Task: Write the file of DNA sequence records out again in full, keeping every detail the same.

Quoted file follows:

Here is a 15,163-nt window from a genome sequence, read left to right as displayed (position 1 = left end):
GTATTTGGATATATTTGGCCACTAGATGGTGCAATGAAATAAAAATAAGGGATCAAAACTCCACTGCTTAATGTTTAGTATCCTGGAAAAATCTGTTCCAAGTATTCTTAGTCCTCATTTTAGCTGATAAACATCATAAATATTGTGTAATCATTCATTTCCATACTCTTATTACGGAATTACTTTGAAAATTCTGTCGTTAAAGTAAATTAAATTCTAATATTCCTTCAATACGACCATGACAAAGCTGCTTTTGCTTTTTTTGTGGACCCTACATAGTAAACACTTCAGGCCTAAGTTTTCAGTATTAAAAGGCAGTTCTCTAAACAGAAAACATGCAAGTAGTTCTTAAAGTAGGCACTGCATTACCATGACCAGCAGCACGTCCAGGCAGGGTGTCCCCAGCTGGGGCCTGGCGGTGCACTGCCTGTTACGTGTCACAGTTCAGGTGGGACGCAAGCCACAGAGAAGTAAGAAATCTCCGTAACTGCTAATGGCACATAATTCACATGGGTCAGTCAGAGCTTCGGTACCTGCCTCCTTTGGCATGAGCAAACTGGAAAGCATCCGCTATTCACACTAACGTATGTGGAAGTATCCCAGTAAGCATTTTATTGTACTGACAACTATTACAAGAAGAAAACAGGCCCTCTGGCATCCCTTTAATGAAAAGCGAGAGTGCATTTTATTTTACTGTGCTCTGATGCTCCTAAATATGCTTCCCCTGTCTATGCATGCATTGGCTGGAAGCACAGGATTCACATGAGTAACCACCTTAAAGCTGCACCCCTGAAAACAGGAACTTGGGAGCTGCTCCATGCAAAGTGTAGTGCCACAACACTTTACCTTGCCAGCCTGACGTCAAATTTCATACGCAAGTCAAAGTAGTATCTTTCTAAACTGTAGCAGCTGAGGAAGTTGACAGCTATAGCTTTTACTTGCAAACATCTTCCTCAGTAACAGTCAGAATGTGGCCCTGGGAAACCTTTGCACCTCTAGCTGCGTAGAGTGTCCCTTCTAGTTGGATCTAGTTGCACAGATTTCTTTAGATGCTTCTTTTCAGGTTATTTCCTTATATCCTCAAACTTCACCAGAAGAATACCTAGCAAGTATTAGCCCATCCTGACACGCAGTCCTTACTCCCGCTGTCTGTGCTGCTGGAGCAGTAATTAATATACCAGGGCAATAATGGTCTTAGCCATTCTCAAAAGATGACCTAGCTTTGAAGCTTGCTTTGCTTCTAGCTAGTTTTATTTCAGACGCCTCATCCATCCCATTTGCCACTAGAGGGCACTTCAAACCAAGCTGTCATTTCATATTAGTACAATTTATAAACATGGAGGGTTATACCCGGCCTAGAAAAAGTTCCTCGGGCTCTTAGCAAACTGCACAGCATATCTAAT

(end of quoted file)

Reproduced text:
Here is a 15,163-nt window from a genome sequence, read left to right as displayed (position 1 = left end):
GTATTTGGATATATTTGGCCACTAGATGGTGCAATGAAATAAAAATAAGGGATCAAAACTCCACTGCTTAATGTTTAGTATCCTGGAAAAATCTGTTCCAAGTATTCTTAGTCCTCATTTTAGCTGATAAACATCATAAATATTGTGTAATCATTCATTTCCATACTCTTATTACGGAATTACTTTGAAAATTCTGTCGTTAAAGTAAATTAAATTCTAATATTCCTTCAATACGACCATGACAAAGCTGCTTTTGCTTTTTTTGTGGACCCTACATAGTAAACACTTCAGGCCTAAGTTTTCAGTATTAAAAGGCAGTTCTCTAAACAGAAAACATGCAAGTAGTTCTTAAAGTAGGCACTGCATTACCATGACCAGCAGCACGTCCAGGCAGGGTGTCCCCAGCTGGGGCCTGGCGGTGCACTGCCTGTTACGTGTCACAGTTCAGGTGGGACGCAAGCCACAGAGAAGTAAGAAATCTCCGTAACTGCTAATGGCACATAATTCACATGGGTCAGTCAGAGCTTCGGTACCTGCCTCCTTTGGCATGAGCAAACTGGAAAGCATCCGCTATTCACACTAACGTATGTGGAAGTATCCCAGTAAGCATTTTATTGTACTGACAACTATTACAAGAAGAAAACAGGCCCTCTGGCATCCCTTTAATGAAAAGCGAGAGTGCATTTTATTTTACTGTGCTCTGATGCTCCTAAATATGCTTCCCCTGTCTATGCATGCATTGGCTGGAAGCACAGGATTCACATGAGTAACCACCTTAAAGCTGCACCCCTGAAAACAGGAACTTGGGAGCTGCTCCATGCAAAGTGTAGTGCCACAACACTTTACCTTGCCAGCCTGACGTCAAATTTCATACGCAAGTCAAAGTAGTATCTTTCTAAACTGTAGCAGCTGAGGAAGTTGACAGCTATAGCTTTTACTTGCAAACATCTTCCTCAGTAACAGTCAGAATGTGGCCCTGGGAAACCTTTGCACCTCTAGCTGCGTAGAGTGTCCCTTCTAGTTGGATCTAGTTGCACAGATTTCTTTAGATGCTTCTTTTCAGGTTATTTCCTTATATCCTCAAACTTCACCAGAAGAATACCTAGCAAGTATTAGCCCATCCTGACACGCAGTCCTTACTCCCGCTGTCTGTGCTGCTGGAGCAGTAATTAATATACCAGGGCAATAATGGTCTTAGCCATTCTCAAAAGATGACCTAGCTTTGAAGCTTGCTTTGCTTCTAGCTAGTTTTATTTCAGACGCCTCATCCATCCCATTTGCCACTAGAGGGCACTTCAAACCAAGCTGTCATTTCATATTAGTACAATTTATAAACATGGAGGGTTATACCCGGCCTAGAAAAAGTTCCTCGGGCTCTTAGCAAACTGCACAGCATATCTAAT